There have been many discussions in the current discourse over tool development and customization by architects and designers. An equally important argument here is the testing of the tools. This testing can be a continuous process, through years of practice, when certain tools are used, calibrated and improved over the years, by software developers or by designers themselves. Custom tools need to be tested before being implemented in practice and a continuous calibration is required before its commercial (or rather practical) usage. However, practice is also a way of testing the tools, with continuous calibration and evolution, but feasibility depends on the costs and time involved.

Gregory Epps’ London based firm RoboFold developed and released the tool ‘KingKong’ earlier this year after a series of in-house testing and calibration, matched with Epps’ years of experience in the field of curved folding. KingKong is a plugin for Grasshopper (a popular parametric tool for Rhinoceros 3D) which simulates the process of curved folding in a digital medium, aids in designing architectural façade systems using curved folding, and has the potential of integrating with robotic fabrication for the panelling systems. This linear approach from design to fabrication forms the core of the firm, which is tested continuously through regular workshops in the London studio & fabrication facility of RoboFold. Some of the recent workshops incorporated the use of the tools created by RoboFold, specifically KingKong where participants were allowed to test the physical experimentations in the digital medium for prototypical fabrication.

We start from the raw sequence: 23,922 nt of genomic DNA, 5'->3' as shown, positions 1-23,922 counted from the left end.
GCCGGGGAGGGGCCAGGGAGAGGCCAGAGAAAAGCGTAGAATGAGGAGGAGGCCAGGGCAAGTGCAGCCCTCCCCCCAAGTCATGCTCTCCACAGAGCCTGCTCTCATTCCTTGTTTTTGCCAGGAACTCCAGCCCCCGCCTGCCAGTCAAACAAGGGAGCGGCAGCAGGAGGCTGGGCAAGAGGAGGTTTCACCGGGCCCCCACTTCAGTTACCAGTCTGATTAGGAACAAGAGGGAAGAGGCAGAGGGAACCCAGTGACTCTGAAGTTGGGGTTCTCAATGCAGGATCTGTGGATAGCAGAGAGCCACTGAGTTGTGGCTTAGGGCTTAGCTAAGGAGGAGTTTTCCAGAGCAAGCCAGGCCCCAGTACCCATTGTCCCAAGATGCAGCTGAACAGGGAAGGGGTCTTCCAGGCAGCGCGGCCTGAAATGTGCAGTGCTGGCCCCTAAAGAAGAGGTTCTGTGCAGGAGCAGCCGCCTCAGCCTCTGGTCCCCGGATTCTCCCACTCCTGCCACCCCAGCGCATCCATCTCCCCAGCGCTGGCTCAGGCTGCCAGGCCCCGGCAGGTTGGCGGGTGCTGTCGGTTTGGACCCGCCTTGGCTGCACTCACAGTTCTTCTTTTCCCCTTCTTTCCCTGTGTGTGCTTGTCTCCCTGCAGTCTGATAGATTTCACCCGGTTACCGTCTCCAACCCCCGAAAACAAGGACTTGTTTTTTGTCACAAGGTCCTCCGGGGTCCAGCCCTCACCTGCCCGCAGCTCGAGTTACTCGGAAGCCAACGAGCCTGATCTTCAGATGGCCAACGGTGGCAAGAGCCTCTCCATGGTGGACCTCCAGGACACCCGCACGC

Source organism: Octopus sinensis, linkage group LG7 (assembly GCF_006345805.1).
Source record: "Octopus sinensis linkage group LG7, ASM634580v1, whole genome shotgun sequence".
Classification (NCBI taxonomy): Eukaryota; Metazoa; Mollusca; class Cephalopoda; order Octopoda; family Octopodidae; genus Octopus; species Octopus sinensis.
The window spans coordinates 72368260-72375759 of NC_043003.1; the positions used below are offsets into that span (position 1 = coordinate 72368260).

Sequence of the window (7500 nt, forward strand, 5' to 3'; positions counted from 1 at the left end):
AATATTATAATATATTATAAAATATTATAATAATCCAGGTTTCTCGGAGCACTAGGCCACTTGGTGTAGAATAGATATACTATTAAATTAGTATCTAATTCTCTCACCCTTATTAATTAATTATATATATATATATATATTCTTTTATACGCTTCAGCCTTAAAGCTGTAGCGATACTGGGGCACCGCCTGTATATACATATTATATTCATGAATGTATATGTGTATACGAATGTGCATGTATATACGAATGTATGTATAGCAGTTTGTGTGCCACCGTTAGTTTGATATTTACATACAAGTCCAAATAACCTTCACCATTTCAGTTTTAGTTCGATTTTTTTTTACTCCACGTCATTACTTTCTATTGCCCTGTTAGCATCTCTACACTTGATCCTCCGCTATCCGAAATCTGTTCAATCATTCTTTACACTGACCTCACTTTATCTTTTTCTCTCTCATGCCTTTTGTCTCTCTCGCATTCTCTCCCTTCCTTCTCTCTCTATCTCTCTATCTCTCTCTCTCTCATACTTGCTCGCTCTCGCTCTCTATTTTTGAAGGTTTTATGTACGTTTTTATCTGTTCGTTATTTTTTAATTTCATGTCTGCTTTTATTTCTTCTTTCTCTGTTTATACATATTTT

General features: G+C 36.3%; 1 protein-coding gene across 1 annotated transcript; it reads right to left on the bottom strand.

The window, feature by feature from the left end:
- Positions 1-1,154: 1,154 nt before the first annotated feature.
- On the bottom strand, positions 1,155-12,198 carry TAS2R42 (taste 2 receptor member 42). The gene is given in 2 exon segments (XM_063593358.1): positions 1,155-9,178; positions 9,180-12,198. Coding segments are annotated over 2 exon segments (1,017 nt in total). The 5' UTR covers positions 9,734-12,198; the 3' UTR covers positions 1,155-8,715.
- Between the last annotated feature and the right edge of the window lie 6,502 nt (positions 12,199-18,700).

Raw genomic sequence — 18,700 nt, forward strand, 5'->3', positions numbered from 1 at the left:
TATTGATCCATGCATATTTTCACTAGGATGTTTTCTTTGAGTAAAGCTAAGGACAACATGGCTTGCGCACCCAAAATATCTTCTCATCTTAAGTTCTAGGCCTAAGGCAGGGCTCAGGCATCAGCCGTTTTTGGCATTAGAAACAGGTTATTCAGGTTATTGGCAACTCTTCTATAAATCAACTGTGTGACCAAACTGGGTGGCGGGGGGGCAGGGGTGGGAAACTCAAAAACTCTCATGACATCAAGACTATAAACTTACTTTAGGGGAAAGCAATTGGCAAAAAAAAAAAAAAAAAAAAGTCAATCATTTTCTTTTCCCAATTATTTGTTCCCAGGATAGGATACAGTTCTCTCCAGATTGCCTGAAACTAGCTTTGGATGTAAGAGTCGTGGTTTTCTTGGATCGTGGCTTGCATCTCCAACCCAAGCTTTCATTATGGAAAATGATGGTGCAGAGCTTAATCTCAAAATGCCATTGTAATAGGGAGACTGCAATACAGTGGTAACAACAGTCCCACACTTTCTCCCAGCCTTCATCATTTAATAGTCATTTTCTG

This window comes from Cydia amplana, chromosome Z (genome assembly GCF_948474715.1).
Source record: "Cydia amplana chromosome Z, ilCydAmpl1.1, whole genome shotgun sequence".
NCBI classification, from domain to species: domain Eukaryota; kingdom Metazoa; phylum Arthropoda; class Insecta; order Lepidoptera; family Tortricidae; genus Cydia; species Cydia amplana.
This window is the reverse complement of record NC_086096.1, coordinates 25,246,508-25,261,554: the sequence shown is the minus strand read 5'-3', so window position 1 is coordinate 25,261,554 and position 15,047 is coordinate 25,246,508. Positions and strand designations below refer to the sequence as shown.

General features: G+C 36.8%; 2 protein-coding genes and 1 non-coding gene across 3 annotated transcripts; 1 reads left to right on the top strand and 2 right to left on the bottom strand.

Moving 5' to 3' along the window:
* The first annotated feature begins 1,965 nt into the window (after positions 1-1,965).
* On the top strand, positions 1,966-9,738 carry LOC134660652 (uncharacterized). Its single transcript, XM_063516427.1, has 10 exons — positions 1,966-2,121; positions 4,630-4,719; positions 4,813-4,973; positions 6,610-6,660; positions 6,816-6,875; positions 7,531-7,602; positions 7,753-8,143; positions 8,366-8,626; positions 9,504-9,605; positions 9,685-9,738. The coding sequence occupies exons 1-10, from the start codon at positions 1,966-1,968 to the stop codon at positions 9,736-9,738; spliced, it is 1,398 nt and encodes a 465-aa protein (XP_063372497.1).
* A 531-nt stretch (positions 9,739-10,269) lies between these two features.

Image courtesy: RoboFold Ltd. London

Two day workshops offered at RoboFold on a monthly basis are focussed on basic concepts of curved folding, tested in paper, with analysis and geometric studies in physical models. The data is then fed to digital medium and simulated and altered as per design requirements using the specialized tool. This is where the tool calibration comes into the picture; as such workshops form a part of the continuous tool development and testing by the firm. The digital simulations then lead to fabrication data and scaled prototypes are developed.


Image courtesy: RoboFold Ltd. London


Image courtesy: RoboFold Ltd. London

The bigger argument here is about testing of customized tools created by designers. A gap, however, is observed in the design industry where designers and architects are creating their customized tools, and software companies are creating much advanced and stable platforms to be used by designers. An integration in the design and software industry is required today to create better working platforms and continuous design processes. A successful example of such an integration is Gehry Technologies emerging out of Gehry Partners due to the need of a parallel AEC setup for complex modelling solutions. Such developments were on a halt for many years and have started to pick up recently with specialized modelling groups and computational design cells in design firms. Testing of tools is as important as creating the tools, to avoid a failure in the long run, before it is too late to realize and rectify the problem. Design and software industries need to be well integrated in this era of computational design, before designers take the challenge of creating custom tools.

By Sushant Verma

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